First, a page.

On the 22nd of February, the second General Assembly of cvREMOD Project was held at Universtitat Pompeu Fabra, Barcelona. During the meeting, the results of the year 2011 were shared among all the partners. These results will be a preparation for the annual project review that is planned for April 2012.
cvREMOD is a project funded by the CDTI Spanish public center and nine private national companies, led by Grupo Hospitalario Quirón. The main goal of the project is to provide new diagnostic techniques for the prevention and treatment of cardiovascular diseases, which is one of the most common causes of death in the world today. During last year of the project, several clinical prototypes developed using GIMIAS framework will be validated by clinicians in a clinical environment.
During the general assembly, there was a space dedicated to show the different demonstrators that are being developed in the project. The GIMIAS team showed a demo of GIMIAS using grid computing execution and remote file storage. For this demo, two plugins that are being developed in the context of this project were used: Unicore Plugin, for grid computing execution, and XNAT Plugin, for accessing remote data files stored in XNAT server.
The demo was showing a specific practical use case: Generation of anatomical atlas of the heart. This use case requires high computation resources because a number of images in the order of 50 or above need to be processed. The use case can be summarized into the following steps:
Notice that for this use case, the images of the patients are downloaded directly from XNAT to Unicore server. This optimizes the time for transferring the data. To achieve this, GIMIAS was integrated with Unicore on the grid. Unicore executes GIMIAS with the user authentication parameters that allow connecting to XNAT.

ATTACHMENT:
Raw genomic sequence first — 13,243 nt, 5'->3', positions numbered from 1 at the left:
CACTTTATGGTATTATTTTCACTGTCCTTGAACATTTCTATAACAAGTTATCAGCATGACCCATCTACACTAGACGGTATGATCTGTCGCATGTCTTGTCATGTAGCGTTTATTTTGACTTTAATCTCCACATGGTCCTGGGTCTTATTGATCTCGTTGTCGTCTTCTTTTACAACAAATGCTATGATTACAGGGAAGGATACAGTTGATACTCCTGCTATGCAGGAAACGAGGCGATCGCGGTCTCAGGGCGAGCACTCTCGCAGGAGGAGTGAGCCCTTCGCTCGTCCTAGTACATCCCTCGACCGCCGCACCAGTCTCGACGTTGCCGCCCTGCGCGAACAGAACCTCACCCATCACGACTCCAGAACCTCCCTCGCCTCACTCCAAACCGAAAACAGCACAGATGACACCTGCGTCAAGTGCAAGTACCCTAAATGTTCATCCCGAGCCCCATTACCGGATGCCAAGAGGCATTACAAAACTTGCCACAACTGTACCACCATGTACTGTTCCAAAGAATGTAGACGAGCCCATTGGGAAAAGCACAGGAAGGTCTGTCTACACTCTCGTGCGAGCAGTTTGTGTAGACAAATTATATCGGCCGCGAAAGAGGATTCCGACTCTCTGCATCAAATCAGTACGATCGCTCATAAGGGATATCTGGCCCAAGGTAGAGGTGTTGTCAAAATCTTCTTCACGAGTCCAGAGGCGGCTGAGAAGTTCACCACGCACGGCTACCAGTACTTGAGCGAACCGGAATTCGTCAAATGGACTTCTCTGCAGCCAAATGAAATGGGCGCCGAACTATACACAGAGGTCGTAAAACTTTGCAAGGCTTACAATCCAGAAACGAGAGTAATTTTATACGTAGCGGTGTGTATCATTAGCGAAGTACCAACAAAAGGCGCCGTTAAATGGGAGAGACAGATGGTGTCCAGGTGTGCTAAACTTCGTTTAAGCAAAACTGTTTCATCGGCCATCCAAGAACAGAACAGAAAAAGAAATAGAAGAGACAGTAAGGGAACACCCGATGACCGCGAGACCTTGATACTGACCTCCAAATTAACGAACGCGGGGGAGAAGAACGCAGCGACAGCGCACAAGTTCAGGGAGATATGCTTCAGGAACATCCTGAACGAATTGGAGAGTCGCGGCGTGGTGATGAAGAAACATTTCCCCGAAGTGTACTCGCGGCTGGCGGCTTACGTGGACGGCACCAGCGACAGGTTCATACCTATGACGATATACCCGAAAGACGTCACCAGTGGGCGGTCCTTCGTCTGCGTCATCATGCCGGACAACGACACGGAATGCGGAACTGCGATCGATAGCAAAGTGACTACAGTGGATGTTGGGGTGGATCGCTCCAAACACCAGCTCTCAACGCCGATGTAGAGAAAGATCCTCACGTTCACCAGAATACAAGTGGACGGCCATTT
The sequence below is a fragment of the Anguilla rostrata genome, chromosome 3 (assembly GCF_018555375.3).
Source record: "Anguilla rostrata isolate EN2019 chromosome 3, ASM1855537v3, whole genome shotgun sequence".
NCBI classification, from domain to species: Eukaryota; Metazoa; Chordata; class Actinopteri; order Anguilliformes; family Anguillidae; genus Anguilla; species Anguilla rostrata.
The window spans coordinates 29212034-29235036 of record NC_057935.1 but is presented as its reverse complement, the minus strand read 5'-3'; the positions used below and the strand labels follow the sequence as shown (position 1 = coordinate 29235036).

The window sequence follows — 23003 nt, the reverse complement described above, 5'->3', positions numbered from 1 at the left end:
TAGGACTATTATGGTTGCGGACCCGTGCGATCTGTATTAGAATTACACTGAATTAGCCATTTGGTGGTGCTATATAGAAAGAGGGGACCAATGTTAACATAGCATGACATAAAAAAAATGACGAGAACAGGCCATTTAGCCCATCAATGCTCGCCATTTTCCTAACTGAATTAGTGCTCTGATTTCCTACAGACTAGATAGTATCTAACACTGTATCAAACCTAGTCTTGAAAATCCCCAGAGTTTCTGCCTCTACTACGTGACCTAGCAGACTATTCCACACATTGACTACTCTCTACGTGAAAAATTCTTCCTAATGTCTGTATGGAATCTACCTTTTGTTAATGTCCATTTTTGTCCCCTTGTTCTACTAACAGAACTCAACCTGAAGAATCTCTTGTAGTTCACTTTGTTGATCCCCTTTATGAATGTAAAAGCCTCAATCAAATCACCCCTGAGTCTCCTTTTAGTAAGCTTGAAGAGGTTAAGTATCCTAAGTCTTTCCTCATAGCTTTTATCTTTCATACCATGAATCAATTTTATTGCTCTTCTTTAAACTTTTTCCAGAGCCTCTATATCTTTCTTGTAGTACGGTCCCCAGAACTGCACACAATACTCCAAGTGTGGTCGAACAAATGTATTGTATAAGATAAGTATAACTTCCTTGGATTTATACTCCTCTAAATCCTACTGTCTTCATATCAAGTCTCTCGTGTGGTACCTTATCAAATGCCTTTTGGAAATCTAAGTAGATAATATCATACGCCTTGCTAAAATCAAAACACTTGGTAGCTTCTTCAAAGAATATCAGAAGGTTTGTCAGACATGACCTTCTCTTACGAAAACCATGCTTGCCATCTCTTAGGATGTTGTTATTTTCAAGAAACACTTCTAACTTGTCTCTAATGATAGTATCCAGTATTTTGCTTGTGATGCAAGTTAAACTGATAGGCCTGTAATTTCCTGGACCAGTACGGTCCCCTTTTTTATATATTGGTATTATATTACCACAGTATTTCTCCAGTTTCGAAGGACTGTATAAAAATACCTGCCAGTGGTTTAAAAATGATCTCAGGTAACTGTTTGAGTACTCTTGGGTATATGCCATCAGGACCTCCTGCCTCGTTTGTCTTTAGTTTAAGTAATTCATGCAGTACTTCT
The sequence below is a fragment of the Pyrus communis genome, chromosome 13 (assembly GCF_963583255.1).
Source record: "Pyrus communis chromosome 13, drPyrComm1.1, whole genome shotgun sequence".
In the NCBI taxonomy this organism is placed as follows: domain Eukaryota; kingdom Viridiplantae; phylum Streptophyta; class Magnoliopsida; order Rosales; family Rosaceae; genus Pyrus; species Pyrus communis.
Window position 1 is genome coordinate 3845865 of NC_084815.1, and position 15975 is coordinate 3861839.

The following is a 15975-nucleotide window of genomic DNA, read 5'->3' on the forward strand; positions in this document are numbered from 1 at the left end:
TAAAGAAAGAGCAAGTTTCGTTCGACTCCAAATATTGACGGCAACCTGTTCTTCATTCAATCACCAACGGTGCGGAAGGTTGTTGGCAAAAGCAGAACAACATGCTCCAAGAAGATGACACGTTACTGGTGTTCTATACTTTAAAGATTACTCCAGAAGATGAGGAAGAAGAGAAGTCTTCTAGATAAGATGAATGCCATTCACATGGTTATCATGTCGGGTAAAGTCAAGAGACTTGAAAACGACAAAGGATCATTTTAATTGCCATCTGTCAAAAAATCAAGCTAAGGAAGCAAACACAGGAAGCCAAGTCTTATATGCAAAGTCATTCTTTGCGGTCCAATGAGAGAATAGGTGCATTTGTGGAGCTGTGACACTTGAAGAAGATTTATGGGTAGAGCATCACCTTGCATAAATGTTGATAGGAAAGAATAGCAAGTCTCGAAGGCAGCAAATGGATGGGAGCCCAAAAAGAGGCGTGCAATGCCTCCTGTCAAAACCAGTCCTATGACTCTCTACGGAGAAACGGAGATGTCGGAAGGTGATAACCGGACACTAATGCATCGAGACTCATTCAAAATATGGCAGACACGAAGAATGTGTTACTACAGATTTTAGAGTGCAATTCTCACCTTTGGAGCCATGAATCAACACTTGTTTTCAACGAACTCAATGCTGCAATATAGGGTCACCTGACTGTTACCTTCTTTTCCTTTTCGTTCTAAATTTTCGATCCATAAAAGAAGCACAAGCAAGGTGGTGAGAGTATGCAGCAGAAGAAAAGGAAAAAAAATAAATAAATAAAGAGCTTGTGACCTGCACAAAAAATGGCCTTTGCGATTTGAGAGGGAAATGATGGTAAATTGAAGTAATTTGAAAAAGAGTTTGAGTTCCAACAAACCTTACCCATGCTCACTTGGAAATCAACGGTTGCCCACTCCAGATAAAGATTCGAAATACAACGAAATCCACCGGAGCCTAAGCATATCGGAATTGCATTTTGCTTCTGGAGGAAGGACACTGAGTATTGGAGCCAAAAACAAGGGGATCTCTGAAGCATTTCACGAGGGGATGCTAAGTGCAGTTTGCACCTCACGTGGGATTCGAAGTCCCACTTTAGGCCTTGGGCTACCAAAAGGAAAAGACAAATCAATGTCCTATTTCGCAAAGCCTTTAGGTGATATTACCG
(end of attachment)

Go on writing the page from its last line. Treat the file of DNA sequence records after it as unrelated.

Another successful result of the cvREMOD project is the testing of GIMIAS as a support tool during minimally invasive surgery of Ventricular Tachycardia (VT) disease at the Hospital Clínic of Barcelona.
VT refers to any heart rhythm faster than 100-120 beats per minute and, with some exceptions, it is associated with an increased risk of sudden cardiac death .
Catheter ablation is a therapeutic option that is indicated for many patients with recurrent VT late after myocardial infarction. Currently the identification of ablation target sites relies on electroanatomical voltage mapping (EAM). However the integration of the information obtained with cardiac imaging techniques (in particular, contrast-enhanced magnetic resonance imaging (CE-MRI)) with EAM may help to plan and guide the ablation procedure.
In order to support the electrophysiologist in the identification of the ablation target sites, a new prototype has been developed in GIMIAS: VT Planning. This prototype allows creating a model of the ventricle from the patient’s medical image before the intervention, thus allowing the electrophysiologist to select the patients who are most likely to suffer from VT and carefully plan the ablation procedure.
In addition, the visualization of the patient specific model can support the electrophysiologist during the intervention: a monitor is placed inside the operation room and the model of the patient’s heart is displayed. The accurate localization of the ablation target sites on the patient specific model, in conjunction with the EAM, could help guiding the ablation procedure, thus making it shorter and more effective.
 S J Compton, Ventricular Tachycardia, http://reference.medscape.com/
 AP Wijnmaalen, RJ van der Geest, C F.B. van Huls van Taxis, H-M J. Siebelink, LJM Kroft, JJ Bax, JHC Reiber, MJ Schalij,K Zeppenfeld, Head-to-head comparison of contrast-enhanced magnetic resonance imaging and electroanatomical voltage mapping to assess post-infarct scar characteristics in patients with ventricular tachycardias: real-time image integration and reversed registration, EHJ (2011) 32, 104–114